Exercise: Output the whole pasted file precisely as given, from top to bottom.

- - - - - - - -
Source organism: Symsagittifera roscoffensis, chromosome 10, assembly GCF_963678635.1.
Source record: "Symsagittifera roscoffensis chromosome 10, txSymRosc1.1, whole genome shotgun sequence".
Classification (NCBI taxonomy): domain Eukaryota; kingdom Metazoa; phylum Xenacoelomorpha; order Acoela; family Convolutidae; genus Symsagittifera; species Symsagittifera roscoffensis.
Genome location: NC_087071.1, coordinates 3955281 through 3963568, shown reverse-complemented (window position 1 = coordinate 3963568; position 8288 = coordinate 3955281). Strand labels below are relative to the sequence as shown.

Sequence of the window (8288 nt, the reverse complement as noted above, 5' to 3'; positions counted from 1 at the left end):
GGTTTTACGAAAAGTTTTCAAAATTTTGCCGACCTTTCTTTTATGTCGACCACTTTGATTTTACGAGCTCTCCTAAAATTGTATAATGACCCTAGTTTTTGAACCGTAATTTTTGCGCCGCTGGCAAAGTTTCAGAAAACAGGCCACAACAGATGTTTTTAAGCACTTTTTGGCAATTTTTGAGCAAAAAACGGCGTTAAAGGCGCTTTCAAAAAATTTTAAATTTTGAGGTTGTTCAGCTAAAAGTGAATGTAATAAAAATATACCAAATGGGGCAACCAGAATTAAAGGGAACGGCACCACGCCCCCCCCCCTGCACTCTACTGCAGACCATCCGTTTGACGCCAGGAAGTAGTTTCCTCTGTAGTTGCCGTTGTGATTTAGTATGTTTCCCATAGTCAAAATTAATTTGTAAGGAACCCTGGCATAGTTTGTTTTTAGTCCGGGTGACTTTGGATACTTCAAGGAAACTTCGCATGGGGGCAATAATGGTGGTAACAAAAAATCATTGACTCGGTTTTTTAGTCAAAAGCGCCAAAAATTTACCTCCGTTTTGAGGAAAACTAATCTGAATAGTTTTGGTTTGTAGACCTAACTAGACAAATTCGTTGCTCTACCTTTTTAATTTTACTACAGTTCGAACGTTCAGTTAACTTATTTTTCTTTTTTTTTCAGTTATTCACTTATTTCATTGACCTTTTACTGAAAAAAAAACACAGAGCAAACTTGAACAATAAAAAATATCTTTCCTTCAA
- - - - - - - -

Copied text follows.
Source organism: Symsagittifera roscoffensis, chromosome 10, assembly GCF_963678635.1.
Source record: "Symsagittifera roscoffensis chromosome 10, txSymRosc1.1, whole genome shotgun sequence".
Classification (NCBI taxonomy): domain Eukaryota; kingdom Metazoa; phylum Xenacoelomorpha; order Acoela; family Convolutidae; genus Symsagittifera; species Symsagittifera roscoffensis.
Genome location: NC_087071.1, coordinates 3955281 through 3963568, shown reverse-complemented (window position 1 = coordinate 3963568; position 8288 = coordinate 3955281). Strand labels below are relative to the sequence as shown.

Sequence of the window (8288 nt, the reverse complement as noted above, 5' to 3'; positions counted from 1 at the left end):
GGTTTTACGAAAAGTTTTCAAAATTTTGCCGACCTTTCTTTTATGTCGACCACTTTGATTTTACGAGCTCTCCTAAAATTGTATAATGACCCTAGTTTTTGAACCGTAATTTTTGCGCCGCTGGCAAAGTTTCAGAAAACAGGCCACAACAGATGTTTTTAAGCACTTTTTGGCAATTTTTGAGCAAAAAACGGCGTTAAAGGCGCTTTCAAAAAATTTTAAATTTTGAGGTTGTTCAGCTAAAAGTGAATGTAATAAAAATATACCAAATGGGGCAACCAGAATTAAAGGGAACGGCACCACGCCCCCCCCCCTGCACTCTACTGCAGACCATCCGTTTGACGCCAGGAAGTAGTTTCCTCTGTAGTTGCCGTTGTGATTTAGTATGTTTCCCATAGTCAAAATTAATTTGTAAGGAACCCTGGCATAGTTTGTTTTTAGTCCGGGTGACTTTGGATACTTCAAGGAAACTTCGCATGGGGGCAATAATGGTGGTAACAAAAAATCATTGACTCGGTTTTTTAGTCAAAAGCGCCAAAAATTTACCTCCGTTTTGAGGAAAACTAATCTGAATAGTTTTGGTTTGTAGACCTAACTAGACAAATTCGTTGCTCTACCTTTTTAATTTTACTACAGTTCGAACGTTCAGTTAACTTATTTTTCTTTTTTTTTCAGTTATTCACTTATTTCATTGACCTTTTACTGAAAAAAAAACACAGAGCAAACTTGAACAATAAAAAATATCTTTCCTTCAA